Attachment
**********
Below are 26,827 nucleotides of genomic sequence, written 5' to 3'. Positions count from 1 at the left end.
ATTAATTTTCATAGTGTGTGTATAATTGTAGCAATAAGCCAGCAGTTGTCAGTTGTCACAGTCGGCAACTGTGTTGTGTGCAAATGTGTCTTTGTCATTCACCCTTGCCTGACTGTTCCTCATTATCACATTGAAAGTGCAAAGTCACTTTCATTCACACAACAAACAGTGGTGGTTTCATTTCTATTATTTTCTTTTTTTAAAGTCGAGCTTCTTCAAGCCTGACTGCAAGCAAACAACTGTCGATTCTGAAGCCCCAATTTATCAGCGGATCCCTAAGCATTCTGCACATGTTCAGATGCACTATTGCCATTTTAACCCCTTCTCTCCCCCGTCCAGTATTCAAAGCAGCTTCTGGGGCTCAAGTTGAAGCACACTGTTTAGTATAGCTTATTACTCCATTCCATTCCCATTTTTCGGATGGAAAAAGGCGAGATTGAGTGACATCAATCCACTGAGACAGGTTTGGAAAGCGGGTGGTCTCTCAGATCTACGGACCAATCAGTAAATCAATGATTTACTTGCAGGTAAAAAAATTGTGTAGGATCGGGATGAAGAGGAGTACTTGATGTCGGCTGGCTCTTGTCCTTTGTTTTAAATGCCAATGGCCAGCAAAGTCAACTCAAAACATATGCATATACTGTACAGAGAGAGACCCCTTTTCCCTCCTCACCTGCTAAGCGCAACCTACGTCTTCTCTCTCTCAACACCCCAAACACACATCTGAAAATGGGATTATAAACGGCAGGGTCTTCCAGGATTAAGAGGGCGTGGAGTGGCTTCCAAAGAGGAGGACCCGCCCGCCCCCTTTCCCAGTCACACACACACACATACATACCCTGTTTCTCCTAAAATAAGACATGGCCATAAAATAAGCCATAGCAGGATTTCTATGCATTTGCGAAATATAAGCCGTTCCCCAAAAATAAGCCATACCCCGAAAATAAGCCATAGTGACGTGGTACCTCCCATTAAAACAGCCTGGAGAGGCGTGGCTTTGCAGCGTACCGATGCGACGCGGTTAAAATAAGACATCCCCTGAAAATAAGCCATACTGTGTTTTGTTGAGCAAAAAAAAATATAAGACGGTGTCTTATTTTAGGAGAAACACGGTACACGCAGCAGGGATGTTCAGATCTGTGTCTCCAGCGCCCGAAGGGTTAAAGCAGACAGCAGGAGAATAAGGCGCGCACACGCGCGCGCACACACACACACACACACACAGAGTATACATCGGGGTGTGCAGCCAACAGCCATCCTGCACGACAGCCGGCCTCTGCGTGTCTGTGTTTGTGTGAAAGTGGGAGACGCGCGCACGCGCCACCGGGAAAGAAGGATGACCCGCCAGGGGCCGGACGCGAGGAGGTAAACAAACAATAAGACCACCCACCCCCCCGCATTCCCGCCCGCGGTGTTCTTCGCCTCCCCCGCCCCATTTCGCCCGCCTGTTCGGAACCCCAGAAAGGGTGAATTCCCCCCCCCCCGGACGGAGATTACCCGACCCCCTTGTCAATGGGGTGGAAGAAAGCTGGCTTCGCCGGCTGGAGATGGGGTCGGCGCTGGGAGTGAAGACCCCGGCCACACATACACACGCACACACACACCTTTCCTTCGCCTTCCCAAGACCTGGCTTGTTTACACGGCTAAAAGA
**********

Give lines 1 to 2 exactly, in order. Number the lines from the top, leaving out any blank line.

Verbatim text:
Below are 26,827 nucleotides of genomic sequence, written 5' to 3'. Positions count from 1 at the left end.
ATTAATTTTCATAGTGTGTGTATAATTGTAGCAATAAGCCAGCAGTTGTCAGTTGTCACAGTCGGCAACTGTGTTGTGTGCAAATGTGTCTTTGTCATTCACCCTTGCCTGACTGTTCCTCATTATCACATTGAAAGTGCAAAGTCACTTTCATTCACACAACAAACAGTGGTGGTTTCATTTCTATTATTTTCTTTTTTTAAAGTCGAGCTTCTTCAAGCCTGACTGCAAGCAAACAACTGTCGATTCTGAAGCCCCAATTTATCAGCGGATCCCTAAGCATTCTGCACATGTTCAGATGCACTATTGCCATTTTAACCCCTTCTCTCCCCCGTCCAGTATTCAAAGCAGCTTCTGGGGCTCAAGTTGAAGCACACTGTTTAGTATAGCTTATTACTCCATTCCATTCCCATTTTTCGGATGGAAAAAGGCGAGATTGAGTGACATCAATCCACTGAGACAGGTTTGGAAAGCGGGTGGTCTCTCAGATCTACGGACCAATCAGTAAATCAATGATTTACTTGCAGGTAAAAAAATTGTGTAGGATCGGGATGAAGAGGAGTACTTGATGTCGGCTGGCTCTTGTCCTTTGTTTTAAATGCCAATGGCCAGCAAAGTCAACTCAAAACATATGCATATACTGTACAGAGAGAGACCCCTTTTCCCTCCTCACCTGCTAAGCGCAACCTACGTCTTCTCTCTCTCAACACCCCAAACACACATCTGAAAATGGGATTATAAACGGCAGGGTCTTCCAGGATTAAGAGGGCGTGGAGTGGCTTCCAAAGAGGAGGACCCGCCCGCCCCCTTTCCCAGTCACACACACACACATACATACCCTGTTTCTCCTAAAATAAGACATGGCCATAAAATAAGCCATAGCAGGATTTCTATGCATTTGCGAAATATAAGCCGTTCCCCAAAAATAAGCCATACCCCGAAAATAAGCCATAGTGACGTGGTACCTCCCATTAAAACAGCCTGGAGAGGCGTGGCTTTGCAGCGTACCGATGCGACGCGGTTAAAATAAGACATCCCCTGAAAATAAGCCATACTGTGTTTTGTTGAGCAAAAAAAAATATAAGACGGTGTCTTATTTTAGGAGAAACACGGTACACGCAGCAGGGATGTTCAGATCTGTGTCTCCAGCGCCCGAAGGGTTAAAGCAGACAGCAGGAGAATAAGGCGCGCACACGCGCGCGCACACACACACACACACACACAGAGTATACATCGGGGTGTGCAGCCAACAGCCATCCTGCACGACAGCCGGCCTCTGCGTGTCTGTGTTTGTGTGAAAGTGGGAGACGCGCGCACGCGCCACCGGGAAAGAAGGATGACCCGCCAGGGGCCGGACGCGAGGAGGTAAACAAACAATAAGACCACCCACCCCCCCGCATTCCCGCCCGCGGTGTTCTTCGCCTCCCCCGCCCCATTTCGCCCGCCTGTTCGGAACCCCAGAAAGGGTGAATTCCCCCCCCCCCGGACGGAGATTACCCGACCCCCTTGTCAATGGGGTGGAAGAAAGCTGGCTTCGCCGGCTGGAGATGGGGTCGGCGCTGGGAGTGAAGACCCCGGCCACACATACACACGCACACACACACCTTTCCTTCGCCTTCCCAAGACCTGGCTTGTTTACACGGCTAAAAGA